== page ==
Then we were joined by Chad Coleman (Tyreese), Andrew Lincoln (Rick), and exec producers Gale Anne Hurd and David Alpert. Chad said how thrilled he was to film his scene in the trailer, which is of course a total homage to the comics. He described the new season as “epic and gut-wrenching,” with Hurd nodding vigorously in agreement. She said Season 4 is a true hybrid of past seasons: “character-driven with seminal moments of horror, scope, and action but all in service to the characters.”
Lincoln told us with regard to Rick’s mental state that they are reeling him back him so he can reclaim what he once was. He’s a man “trying to be a single dad in the apocalypse.” We’ll get a little sense of the old sheriff he was. The death of Andrea and Carl becoming a murderer are the catalysts to his return to who he was. He’s a man “wrestling with lots of things,” but he’s a born leader so that hasn’t changed but his responsibilities have.
Coleman chimed in that “conflict makes drama,” and we’ll see Tyreese wrestle with the rules of engagement around him and how he fits in. He’ll be tested as “no one goes unscathed.” Lincoln (despite Hurd kicking him under the table to watch what he’s saying) told us to watch out for Episode 3 as Chad does some especially excellent work.
As for how the zombies are evolving, Lincoln warned that they are behaving in different ways. But again, Hurd mentioned how this season there are “threats from within and without.” Lincoln added that we’ll see “more horrifying things that have nothing to do with fighting zombies.” The horror element is back more than ever with no safety in the world of the living or the world of the dead. There will be constant tension between deciding whether to keep moving or stay put and attempt to build some normalcy. Andrea’s death gave them the opportunity to look at the story from a different angle and approach, and best of all, nothing is a repeat of what we’ve seen so far.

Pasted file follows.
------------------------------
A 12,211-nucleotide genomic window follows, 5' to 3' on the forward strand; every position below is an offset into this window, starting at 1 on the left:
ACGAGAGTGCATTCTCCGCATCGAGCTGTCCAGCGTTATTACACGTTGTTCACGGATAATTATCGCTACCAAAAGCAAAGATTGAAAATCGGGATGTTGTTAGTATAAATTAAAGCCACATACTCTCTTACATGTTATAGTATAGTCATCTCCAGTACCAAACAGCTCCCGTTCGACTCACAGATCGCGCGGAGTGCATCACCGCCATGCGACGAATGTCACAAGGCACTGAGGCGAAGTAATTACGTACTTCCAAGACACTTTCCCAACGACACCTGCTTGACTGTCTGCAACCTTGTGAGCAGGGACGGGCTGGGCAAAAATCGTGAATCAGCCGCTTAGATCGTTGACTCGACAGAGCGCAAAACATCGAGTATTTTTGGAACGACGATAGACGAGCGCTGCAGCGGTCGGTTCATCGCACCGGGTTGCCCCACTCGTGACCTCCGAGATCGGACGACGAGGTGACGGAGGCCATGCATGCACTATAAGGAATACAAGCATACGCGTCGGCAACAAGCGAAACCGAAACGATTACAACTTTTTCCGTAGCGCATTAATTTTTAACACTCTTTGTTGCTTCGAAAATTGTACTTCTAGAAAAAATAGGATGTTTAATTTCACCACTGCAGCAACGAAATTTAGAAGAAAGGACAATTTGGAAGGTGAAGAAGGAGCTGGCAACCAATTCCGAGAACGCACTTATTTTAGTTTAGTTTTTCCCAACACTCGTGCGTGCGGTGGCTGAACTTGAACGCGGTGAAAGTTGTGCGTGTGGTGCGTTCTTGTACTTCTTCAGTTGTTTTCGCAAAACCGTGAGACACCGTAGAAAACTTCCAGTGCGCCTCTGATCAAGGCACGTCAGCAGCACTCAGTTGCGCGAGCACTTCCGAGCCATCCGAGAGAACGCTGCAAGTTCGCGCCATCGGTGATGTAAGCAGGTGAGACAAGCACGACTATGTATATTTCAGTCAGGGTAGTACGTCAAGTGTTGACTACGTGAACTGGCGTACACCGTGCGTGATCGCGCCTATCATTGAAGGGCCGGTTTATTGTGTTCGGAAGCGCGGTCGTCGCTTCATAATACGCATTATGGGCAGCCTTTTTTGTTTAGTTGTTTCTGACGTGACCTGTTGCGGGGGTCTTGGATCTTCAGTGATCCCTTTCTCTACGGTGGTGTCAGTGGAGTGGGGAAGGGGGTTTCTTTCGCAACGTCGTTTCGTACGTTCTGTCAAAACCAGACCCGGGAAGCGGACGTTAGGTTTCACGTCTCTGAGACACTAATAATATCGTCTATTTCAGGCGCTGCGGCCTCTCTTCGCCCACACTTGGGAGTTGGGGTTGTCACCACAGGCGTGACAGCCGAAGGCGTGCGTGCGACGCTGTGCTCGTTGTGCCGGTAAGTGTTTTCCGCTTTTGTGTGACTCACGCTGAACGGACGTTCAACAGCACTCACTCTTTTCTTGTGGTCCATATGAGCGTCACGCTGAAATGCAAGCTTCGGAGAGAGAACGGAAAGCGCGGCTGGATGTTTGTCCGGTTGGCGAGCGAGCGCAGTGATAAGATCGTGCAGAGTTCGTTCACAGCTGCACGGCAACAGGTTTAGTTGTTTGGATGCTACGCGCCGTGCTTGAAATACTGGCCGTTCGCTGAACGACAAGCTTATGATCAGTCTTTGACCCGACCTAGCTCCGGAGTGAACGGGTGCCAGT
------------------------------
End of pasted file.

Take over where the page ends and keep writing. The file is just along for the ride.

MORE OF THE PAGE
Our last group was the always entertaining special effects makeup supervisor/exec producer Greg Nicotero and fan favorite Norman Reedus (Daryl). As we already knew, Greg directed the first episode of the new season, and he promised as the episodes unfold, we’ll see dozens of new sculpts, puppets, and even some zombie mouths that move. The zombies are decomposing more and getting really nasty. All the new gags are intrinsic to the storytelling.
As for that “new threat” everyone kept mentioned, Nicotero said we’ll find out what it is by the end of the first episode.
Reedus was asked how he thought Daryl felt after finding his brother, Merle, only to have him taken away so quickly. He said that he had already accepted Merle’s death, and yes, to lose him again hurts, but after being in this world so long, he loses people all the time.
And how does Daryl feel about Tyreese, another Alpha male, joining the group? Reedus said it’s not really like that; it’s more about how to continue on rather than who’s going to be the leader. As for Daryl’s leadership style, Reedus said it’s different. If things needs to be done, he’ll do them, but he’s not a “look in your eyes, tell me your feelings” kind of guy.
Nicotero said the overall theme of Season 4 is: What will you do to keep someone you love safe? How far will you go? Norman gave us the two-word description: “sympathetic loss.” Nicotero left us with the reminder that everybody has had to do terrible things to survive. Can you come back from that? Do they make you less human by doing them?
I guess we’ll find out come October, and we can’t wait!
Related Story: Official “The Walking Dead” News Archive